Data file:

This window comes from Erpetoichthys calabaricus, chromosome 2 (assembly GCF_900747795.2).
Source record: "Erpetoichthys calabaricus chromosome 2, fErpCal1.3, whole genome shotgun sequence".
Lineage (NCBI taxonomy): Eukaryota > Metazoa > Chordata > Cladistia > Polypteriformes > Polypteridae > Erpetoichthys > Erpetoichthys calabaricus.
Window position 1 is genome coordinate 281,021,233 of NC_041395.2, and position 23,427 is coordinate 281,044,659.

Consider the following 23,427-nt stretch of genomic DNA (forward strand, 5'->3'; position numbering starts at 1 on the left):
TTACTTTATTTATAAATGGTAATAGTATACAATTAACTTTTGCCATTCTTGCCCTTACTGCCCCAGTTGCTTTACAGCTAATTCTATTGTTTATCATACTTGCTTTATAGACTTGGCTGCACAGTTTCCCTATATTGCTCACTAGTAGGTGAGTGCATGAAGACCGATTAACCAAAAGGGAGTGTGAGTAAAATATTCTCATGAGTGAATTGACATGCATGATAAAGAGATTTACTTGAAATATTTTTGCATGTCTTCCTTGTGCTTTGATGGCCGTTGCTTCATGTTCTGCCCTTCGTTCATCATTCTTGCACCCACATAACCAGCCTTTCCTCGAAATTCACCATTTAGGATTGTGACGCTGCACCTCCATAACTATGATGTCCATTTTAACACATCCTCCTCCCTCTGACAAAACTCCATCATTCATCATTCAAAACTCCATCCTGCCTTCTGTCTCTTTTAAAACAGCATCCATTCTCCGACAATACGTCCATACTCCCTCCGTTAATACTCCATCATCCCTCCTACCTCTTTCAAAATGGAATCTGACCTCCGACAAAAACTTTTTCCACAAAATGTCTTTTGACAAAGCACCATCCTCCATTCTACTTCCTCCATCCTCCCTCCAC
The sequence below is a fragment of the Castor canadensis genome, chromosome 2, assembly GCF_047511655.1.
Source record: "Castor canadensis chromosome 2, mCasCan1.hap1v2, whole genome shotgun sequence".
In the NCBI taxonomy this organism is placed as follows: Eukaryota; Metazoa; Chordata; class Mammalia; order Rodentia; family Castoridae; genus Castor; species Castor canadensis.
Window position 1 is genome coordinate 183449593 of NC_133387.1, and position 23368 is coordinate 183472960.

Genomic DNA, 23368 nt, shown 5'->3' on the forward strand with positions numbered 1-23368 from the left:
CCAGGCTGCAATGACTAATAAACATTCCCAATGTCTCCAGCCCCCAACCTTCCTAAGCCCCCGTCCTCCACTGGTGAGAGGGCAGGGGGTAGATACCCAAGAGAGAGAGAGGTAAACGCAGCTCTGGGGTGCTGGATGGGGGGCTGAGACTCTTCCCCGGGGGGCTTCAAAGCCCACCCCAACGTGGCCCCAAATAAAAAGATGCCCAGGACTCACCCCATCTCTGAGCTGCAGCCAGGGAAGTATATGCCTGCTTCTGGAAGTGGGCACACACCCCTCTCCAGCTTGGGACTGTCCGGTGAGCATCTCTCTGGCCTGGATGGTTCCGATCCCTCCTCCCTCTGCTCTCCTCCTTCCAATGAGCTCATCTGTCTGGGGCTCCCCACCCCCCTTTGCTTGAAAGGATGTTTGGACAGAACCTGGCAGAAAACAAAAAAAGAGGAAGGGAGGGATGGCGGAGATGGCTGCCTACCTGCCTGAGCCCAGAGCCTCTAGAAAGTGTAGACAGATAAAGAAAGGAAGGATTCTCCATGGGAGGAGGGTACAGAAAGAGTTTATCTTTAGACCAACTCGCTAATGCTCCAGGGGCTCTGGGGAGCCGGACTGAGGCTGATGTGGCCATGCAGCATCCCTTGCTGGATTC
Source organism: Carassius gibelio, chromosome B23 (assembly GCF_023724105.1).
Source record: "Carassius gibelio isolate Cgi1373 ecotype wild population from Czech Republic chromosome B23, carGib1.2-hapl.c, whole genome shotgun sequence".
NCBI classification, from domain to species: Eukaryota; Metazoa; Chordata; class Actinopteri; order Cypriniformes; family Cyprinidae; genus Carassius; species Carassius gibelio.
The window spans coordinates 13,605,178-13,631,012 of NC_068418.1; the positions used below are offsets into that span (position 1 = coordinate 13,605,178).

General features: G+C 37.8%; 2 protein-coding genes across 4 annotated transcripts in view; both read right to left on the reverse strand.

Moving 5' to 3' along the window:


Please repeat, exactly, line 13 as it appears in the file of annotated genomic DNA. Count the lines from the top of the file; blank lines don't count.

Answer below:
Source organism: Carassius gibelio, chromosome B23 (assembly GCF_023724105.1).